Why the hell are you 3 Doing cardio before your weight training?
I realise that for those hardcore lifters amongst you this is not a question you need worry yourself with; but most that use gyms perform an all in one programme.
Although I think that the majority of trainees just copy each other without giving much thought to something as basic as a goal, but I’m not going to go into that during this post. For the sake of limiting waffle I will concede that to achieve their goals some people need will to perform weights and cardio in the same session, but the vast majority are getting their workout structure the wrong way round.
The reason you should do your weights first is that your muscles respond to the amount force that you produce when you’re lifting. As you’ll remember from physics class, Newton’s 2nd Law of Motion in its simplest form is F=MA, which is Force = Mass (the weight lifted) multiplied by Acceleration (the speed at which you lift). Therefore if you’re worn out from a 30 minute run you won’t be able to lift the weight that perhaps you could have if you’d been fresh; therefore the level of Force is reduced as are your results.
But, you cry, if I lift first I won’t be able to run as fast, won’t that affect my results? As far as most goals are concerned the answer is no, not really. When you run (or perform any form of cardiovascular exercise) the results you get are determined by heart rate in the main, even if your goal is fat loss the higher your heart rate the more calories you burn.
If you usually run at 12kph for 30 minutes, but because you have just lifted you can now only run at 10kph it doesn’t mean that your heart rate will be less than normal, it only means that you’ve lost efficiency, your heart rate would be just as high, and even though the calorie burn on the machine might say different, the real calorie burn would be the same too.
In short cardio has a detrimental effect on lifting but the reverse isn’t true for most goals.
These guys didn’t warm up by running a couple of miles!
As you’re reading this you’re probably nodding your head thinking that this is all pretty obvious, you might be wondering where this nonsense of cardio before weights came from?
It comes to the clients from the trainers, and to the trainers (in the UK, and probably USA too) from the certification bodies. The main aim of these bodies is to ensure that one of their trainers hurts as few clients as possible; and they think that the best way of achieving this is to overstate the importance of a cardiovascular warm up. They figure that if someone has a good sweat up then they’re less likely to pull a muscle. This could be true when people perform the next to useless resistance machine type workout that most trainers have their clients do. But for effective weight lifting programmes, such as those found on this site, and in my eBook “Becoming Mighty”, excessive cardiovascular warm ups, or cardio training done before lifting is actually dangerous. It can mess up your coordination as well as weaken you, and obviously lower your work capacity.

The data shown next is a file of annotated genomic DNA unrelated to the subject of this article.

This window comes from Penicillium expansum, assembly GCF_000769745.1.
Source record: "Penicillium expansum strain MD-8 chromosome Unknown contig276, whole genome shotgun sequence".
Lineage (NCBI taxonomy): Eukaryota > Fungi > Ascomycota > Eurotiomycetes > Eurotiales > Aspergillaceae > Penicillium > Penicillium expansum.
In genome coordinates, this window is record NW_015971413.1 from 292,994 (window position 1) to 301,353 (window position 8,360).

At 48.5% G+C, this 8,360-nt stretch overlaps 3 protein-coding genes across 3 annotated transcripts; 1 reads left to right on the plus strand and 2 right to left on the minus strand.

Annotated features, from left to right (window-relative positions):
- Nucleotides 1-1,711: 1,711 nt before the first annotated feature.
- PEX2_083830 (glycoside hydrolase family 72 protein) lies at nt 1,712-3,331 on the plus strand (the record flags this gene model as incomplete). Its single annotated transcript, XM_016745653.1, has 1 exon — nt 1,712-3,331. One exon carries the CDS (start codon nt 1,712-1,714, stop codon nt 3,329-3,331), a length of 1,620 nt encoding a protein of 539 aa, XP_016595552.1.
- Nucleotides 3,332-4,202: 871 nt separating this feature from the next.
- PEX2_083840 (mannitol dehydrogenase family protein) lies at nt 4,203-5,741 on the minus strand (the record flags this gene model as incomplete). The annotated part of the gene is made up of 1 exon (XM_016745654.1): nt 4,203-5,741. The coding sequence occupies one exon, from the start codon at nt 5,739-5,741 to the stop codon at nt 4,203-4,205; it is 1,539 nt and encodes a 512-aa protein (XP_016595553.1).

To emphasis this point I remember one certification body in the mid-90s used to tell their students to warm up clients with a first pulse raiser for 10-15 minutes, then they had to stretch thoroughly, this was then followed by a second pulse raiser as clients had cooled down after 10-15 minutes of static stretching, which in itself is a questionable practice. The second pulse raiser was only for 5-10 minutes, thank goodness for that! By this time we’re 30+ minutes into the session and the client has done nothing to address their goal.
This could be the main reason but let’s not forget the great job done by Dr Kenneth Cooper, and others since the 60s, who got the public to believe that their number one priority as regards exercise should be cardiovascular conditioning. I believe that it’s an important component of overall health but, as the great Dan John said, “the goal is to keep the goal, the goal!” If you want to change the shape of your body, whether you call this bodybuilding, or fat loss, then your main priority is lifting weights, and this should be performed first in your session.